Low-cost GPS-based volcano deformation monitoring at Mt. Papandayan, Indonesia
journal contributionposted on 2023-05-25, 22:00 authored by Janssen, V, Roberts, C, Rizos, C, Abidin, HZ
The Global Positioning System (GPS) can be utilised to detect ground deformations of the surface of a volcano. Ground deformation monitoring is considered one of the most effective tools for investigating the behaviour of active volcanoes. The decreasing cost of GPS hardware, together with the increased reliability of the technology, facilitates such demanding applications. GPS ground deformation measurements can be continuous, automatic, conducted in all weather conditions and, provide three-dimensional positioning results. Higher computing power also means that the complex mathematics required to process GPS baselines can be easily handled in near real time. During the past few years a methodology has been developed for processing data collected by GPS networks consisting of a mixed set of single-frequency and dual-frequency receivers. The strategy is to deploy a few permanent, 'fiducial' GPS stations with dual-frequency, geodetic-grade receivers surrounding an 'inner' network of low-cost, single-frequency GPS receivers. Such a configuration offers considerable flexibility and cost savings for geodynamic applications such as volcano deformation monitoring, which require a dense spatial coverage of GPS stations, and where it is not possible to establish permanent GPS networks using only expensive dual-frequency instrumentation. This configuration has recently been tested at the Mt. Papandayan volcano in West Java, Indonesia. The two-stage network design consists of an inner network of four single-frequency Canadian Marconi (CM) GPS receivers surrounded by three dual-frequency Leica CRS1000 GPS receivers. The inner network logged and transmitted GPS data from the 'slave' stations located on the volcano, to a base station. The combined processing of the CM and Leica receiver data was performed offline so as to investigate the performance of such a mixed-mode system. The basis of the processing methodology is to separate the dual-frequency, 'fiducial' station data processing from the baseline processing involving the single-frequency receivers on the volcano. The data processing for the former was carried out using a modified version of the Bernese software, to generate a file of 'corrections' (analogous to Wide Area DGPS correction models for the distance dependent biases -- primarily due to atmospheric refraction). These 'corrections' were then applied to the double-differenced phase observations from the inner receivers to improve the baseline accuracies. A description of the field testing (and its challenges) during February-March 2000, together with a discussion of some of the results are presented.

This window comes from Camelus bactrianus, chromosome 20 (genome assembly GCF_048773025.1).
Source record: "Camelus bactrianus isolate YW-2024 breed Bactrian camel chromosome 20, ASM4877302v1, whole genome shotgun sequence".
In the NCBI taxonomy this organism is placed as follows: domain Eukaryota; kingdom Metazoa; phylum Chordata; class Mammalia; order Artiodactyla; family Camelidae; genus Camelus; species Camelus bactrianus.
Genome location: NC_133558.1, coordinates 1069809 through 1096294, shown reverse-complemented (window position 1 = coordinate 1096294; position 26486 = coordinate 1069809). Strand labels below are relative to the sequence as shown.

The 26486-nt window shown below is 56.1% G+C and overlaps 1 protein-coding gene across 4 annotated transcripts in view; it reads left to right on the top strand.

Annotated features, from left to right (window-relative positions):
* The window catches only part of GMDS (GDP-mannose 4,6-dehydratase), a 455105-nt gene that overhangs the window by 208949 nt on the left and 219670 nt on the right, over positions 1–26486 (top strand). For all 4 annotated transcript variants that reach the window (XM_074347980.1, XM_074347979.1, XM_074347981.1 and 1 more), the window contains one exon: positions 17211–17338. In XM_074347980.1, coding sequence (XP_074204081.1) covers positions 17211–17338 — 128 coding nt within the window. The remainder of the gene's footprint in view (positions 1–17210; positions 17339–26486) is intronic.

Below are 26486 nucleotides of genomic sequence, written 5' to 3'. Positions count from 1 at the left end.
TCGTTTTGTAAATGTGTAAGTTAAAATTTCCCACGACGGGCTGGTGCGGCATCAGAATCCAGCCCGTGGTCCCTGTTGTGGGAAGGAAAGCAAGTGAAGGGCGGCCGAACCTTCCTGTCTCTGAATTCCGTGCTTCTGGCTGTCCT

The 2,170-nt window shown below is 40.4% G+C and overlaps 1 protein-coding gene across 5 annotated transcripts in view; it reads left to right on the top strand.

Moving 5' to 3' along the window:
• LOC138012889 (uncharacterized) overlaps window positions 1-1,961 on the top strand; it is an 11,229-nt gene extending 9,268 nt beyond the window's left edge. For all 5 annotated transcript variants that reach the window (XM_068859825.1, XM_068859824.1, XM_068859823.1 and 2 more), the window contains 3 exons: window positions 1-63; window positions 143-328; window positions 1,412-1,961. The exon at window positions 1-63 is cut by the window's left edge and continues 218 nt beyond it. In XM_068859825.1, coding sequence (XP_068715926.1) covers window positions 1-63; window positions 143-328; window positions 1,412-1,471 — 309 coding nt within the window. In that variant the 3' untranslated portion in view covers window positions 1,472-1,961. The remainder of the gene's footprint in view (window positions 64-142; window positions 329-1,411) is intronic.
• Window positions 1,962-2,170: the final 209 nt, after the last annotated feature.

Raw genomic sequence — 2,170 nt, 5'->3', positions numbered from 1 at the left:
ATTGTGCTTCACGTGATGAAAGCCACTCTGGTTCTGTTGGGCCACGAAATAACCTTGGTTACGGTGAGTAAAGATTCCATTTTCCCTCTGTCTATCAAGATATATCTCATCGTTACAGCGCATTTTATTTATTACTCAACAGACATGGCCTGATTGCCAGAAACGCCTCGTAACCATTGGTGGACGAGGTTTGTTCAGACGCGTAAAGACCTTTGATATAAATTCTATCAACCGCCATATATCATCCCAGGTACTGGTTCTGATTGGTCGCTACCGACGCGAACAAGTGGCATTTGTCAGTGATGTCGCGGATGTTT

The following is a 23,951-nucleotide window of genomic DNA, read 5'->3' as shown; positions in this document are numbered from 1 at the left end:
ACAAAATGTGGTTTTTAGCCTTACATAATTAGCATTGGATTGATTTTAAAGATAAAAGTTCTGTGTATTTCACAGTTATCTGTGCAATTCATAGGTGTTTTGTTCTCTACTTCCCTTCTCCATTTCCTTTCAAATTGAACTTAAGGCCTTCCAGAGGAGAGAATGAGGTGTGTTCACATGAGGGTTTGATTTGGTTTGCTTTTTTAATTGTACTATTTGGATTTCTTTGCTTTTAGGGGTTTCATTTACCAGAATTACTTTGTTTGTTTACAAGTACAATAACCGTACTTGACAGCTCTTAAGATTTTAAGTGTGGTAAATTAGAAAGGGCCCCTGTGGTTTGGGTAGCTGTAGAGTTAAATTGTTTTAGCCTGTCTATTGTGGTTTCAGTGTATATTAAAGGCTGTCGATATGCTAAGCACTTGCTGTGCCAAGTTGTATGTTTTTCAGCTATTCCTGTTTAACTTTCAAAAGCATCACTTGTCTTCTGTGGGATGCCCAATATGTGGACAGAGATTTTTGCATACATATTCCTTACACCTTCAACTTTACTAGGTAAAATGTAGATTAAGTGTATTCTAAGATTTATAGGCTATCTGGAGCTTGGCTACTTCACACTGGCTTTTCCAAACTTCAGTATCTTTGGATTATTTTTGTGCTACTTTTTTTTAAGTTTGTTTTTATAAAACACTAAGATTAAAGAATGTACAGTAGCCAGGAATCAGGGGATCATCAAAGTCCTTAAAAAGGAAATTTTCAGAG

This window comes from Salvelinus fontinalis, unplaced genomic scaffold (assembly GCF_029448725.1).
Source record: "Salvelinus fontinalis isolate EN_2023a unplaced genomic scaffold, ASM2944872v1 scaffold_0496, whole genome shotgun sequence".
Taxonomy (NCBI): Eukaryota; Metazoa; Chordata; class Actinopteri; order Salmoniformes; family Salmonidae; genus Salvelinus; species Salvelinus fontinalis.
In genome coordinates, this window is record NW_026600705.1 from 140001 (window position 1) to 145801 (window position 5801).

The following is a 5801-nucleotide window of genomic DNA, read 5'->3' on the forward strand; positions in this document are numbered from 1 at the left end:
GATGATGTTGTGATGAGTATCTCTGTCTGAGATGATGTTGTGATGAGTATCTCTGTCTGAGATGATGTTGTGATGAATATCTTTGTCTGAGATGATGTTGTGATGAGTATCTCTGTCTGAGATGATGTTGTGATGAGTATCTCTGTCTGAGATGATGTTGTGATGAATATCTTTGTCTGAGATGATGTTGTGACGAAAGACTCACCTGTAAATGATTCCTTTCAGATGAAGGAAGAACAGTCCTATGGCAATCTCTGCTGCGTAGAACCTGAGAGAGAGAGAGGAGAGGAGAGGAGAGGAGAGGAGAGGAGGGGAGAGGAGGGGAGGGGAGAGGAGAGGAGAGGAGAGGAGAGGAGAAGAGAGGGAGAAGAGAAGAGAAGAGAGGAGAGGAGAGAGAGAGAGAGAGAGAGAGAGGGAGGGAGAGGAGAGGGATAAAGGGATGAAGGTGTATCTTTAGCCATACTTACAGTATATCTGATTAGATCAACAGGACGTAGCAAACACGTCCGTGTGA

Publication titleJournal of Volcanology and Geothermal Research